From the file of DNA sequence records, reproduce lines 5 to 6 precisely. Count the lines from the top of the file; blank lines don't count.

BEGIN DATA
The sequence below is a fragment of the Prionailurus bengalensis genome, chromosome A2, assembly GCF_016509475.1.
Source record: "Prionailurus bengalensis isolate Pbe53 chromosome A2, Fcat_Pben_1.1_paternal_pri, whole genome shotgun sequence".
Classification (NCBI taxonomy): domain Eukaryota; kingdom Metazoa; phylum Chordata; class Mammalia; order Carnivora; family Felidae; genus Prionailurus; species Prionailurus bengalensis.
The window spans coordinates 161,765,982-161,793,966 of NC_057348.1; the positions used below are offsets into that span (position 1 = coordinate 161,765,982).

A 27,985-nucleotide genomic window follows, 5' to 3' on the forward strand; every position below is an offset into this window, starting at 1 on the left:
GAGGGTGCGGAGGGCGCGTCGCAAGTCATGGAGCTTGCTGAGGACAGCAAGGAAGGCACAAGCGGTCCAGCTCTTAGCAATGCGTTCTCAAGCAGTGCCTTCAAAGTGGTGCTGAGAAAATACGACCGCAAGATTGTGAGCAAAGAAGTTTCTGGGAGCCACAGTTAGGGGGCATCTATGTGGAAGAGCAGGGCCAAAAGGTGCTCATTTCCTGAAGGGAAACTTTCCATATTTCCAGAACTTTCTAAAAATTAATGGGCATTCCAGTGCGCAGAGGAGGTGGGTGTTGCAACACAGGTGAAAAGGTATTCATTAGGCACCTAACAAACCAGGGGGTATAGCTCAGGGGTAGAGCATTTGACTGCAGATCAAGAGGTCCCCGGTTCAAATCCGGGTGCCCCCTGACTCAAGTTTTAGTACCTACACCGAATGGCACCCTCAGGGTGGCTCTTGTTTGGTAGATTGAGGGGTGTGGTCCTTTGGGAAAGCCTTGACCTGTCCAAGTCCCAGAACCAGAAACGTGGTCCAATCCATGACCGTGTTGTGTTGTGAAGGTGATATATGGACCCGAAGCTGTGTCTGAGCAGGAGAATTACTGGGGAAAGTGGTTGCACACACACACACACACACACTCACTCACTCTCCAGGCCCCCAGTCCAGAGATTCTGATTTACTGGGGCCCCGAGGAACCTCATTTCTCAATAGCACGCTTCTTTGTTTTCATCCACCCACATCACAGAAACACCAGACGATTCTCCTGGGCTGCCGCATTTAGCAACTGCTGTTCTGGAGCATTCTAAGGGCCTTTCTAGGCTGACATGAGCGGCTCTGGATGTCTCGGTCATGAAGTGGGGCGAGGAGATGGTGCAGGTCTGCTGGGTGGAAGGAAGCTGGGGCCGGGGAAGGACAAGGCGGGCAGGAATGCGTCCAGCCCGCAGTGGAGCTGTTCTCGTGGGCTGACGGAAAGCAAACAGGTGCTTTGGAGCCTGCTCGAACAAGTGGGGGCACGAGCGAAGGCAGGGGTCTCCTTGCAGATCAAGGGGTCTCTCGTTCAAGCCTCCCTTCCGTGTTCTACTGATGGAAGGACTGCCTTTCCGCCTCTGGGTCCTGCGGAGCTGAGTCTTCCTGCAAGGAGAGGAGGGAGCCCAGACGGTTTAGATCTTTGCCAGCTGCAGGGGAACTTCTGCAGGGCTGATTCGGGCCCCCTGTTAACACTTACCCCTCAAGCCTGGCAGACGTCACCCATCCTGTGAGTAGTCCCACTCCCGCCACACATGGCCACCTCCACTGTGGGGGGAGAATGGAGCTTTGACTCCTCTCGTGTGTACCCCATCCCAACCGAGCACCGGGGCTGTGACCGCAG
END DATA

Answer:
A 27,985-nucleotide genomic window follows, 5' to 3' on the forward strand; every position below is an offset into this window, starting at 1 on the left:
GAGGGTGCGGAGGGCGCGTCGCAAGTCATGGAGCTTGCTGAGGACAGCAAGGAAGGCACAAGCGGTCCAGCTCTTAGCAATGCGTTCTCAAGCAGTGCCTTCAAAGTGGTGCTGAGAAAATACGACCGCAAGATTGTGAGCAAAGAAGTTTCTGGGAGCCACAGTTAGGGGGCATCTATGTGGAAGAGCAGGGCCAAAAGGTGCTCATTTCCTGAAGGGAAACTTTCCATATTTCCAGAACTTTCTAAAAATTAATGGGCATTCCAGTGCGCAGAGGAGGTGGGTGTTGCAACACAGGTGAAAAGGTATTCATTAGGCACCTAACAAACCAGGGGGTATAGCTCAGGGGTAGAGCATTTGACTGCAGATCAAGAGGTCCCCGGTTCAAATCCGGGTGCCCCCTGACTCAAGTTTTAGTACCTACACCGAATGGCACCCTCAGGGTGGCTCTTGTTTGGTAGATTGAGGGGTGTGGTCCTTTGGGAAAGCCTTGACCTGTCCAAGTCCCAGAACCAGAAACGTGGTCCAATCCATGACCGTGTTGTGTTGTGAAGGTGATATATGGACCCGAAGCTGTGTCTGAGCAGGAGAATTACTGGGGAAAGTGGTTGCACACACACACACACACACACTCACTCACTCTCCAGGCCCCCAGTCCAGAGATTCTGATTTACTGGGGCCCCGAGGAACCTCATTTCTCAATAGCACGCTTCTTTGTTTTCATCCACCCACATCACAGAAACACCAGACGATTCTCCTGGGCTGCCGCATTTAGCAACTGCTGTTCTGGAGCATTCTAAGGGCCTTTCTAGGCTGACATGAGCGGCTCTGGATGTCTCGGTCATGAAGTGGGGCGAGGAGATGGTGCAGGTCTGCTGGGTGGAAGGAAGCTGGGGCCGGGGAAGGACAAGGCGGGCAGGAATGCGTCCAGCCCGCAGTGGAGCTGTTCTCGTGGGCTGACGGAAAGCAAACAGGTGCTTTGGAGCCTGCTCGAACAAGTGGGGGCACGAGCGAAGGCAGGGGTCTCCTTGCAGATCAAGGGGTCTCTCGTTCAAGCCTCCCTTCCGTGTTCTACTGATGGAAGGACTGCCTTTCCGCCTCTGGGTCCTGCGGAGCTGAGTCTTCCTGCAAGGAGAGGAGGGAGCCCAGACGGTTTAGATCTTTGCCAGCTGCAGGGGAACTTCTGCAGGGCTGATTCGGGCCCCCTGTTAACACTTACCCCTCAAGCCTGGCAGACGTCACCCATCCTGTGAGTAGTCCCACTCCCGCCACACATGGCCACCTCCACTGTGGGGGGAGAATGGAGCTTTGACTCCTCTCGTGTGTACCCCATCCCAACCGAGCACCGGGGCTGTGACCGCAG